SIGNATURES OF DIVINE MAJESTY
The Reason and Mystery of Revelation
More than anything else, it was its rejection of revelation that distinguished Enlightenment religion from all of its adversaries. Before the rise of deism, there were plenty of factions within what could be called orthodoxy that fought over the true form of orthodoxy and what the Bible really meant. But it was not until the rise of deism in the seventeenth century that substantial numbers of the intellectual elite openly denied the notion that God had spoken through the Bible. Soon "natural religion," which contended that God speaks only through nature and reason, became the most distinctive religious product of the Enlightenment.
Jonathan Edwards joined a host of orthodox thinkers who tried to defend the notion of revelation from its Enlightenment detractors. Edwards's arguments were not wholly dissimilar from those of his allies, but they showed greater subtlety and sensitivity to deist reasoning. He began his defense of revelation with a series of arguments for its necessity. Since he believed that reason was prevented by sin from leading human beings to the true God, he was convinced that revelation was necessary to supply what fallen reason could not. Only revelation had been able to provide true knowledge of God's nature and unity, God's works, Creation, government, his great designs, his will, rewards and punishments, the nature and end of human happiness, morality, life after death, the origin of sin, the future state, and the way of redemption (Misc. 128, Misc. 582).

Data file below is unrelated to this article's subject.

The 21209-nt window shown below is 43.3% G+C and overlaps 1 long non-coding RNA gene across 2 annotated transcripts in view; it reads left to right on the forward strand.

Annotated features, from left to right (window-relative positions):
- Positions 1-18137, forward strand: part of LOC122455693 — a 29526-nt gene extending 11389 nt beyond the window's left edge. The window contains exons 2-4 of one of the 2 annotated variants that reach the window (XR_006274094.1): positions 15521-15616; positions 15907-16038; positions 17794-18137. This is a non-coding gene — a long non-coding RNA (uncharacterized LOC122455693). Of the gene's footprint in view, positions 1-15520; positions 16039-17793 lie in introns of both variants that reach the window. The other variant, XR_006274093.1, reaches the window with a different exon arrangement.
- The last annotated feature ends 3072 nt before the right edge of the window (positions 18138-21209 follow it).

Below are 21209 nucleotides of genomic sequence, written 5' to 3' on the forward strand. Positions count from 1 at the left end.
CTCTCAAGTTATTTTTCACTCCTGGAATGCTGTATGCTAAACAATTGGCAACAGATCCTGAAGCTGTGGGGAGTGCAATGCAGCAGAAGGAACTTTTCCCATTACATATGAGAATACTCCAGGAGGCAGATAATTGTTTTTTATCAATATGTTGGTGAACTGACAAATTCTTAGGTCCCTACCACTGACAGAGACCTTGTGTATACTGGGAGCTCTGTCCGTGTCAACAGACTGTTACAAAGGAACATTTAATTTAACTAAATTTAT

Edwards argued that deists misunderstood reason when arguing against revelation. They wrongly presumed they knew such a thing as "naked reason." In real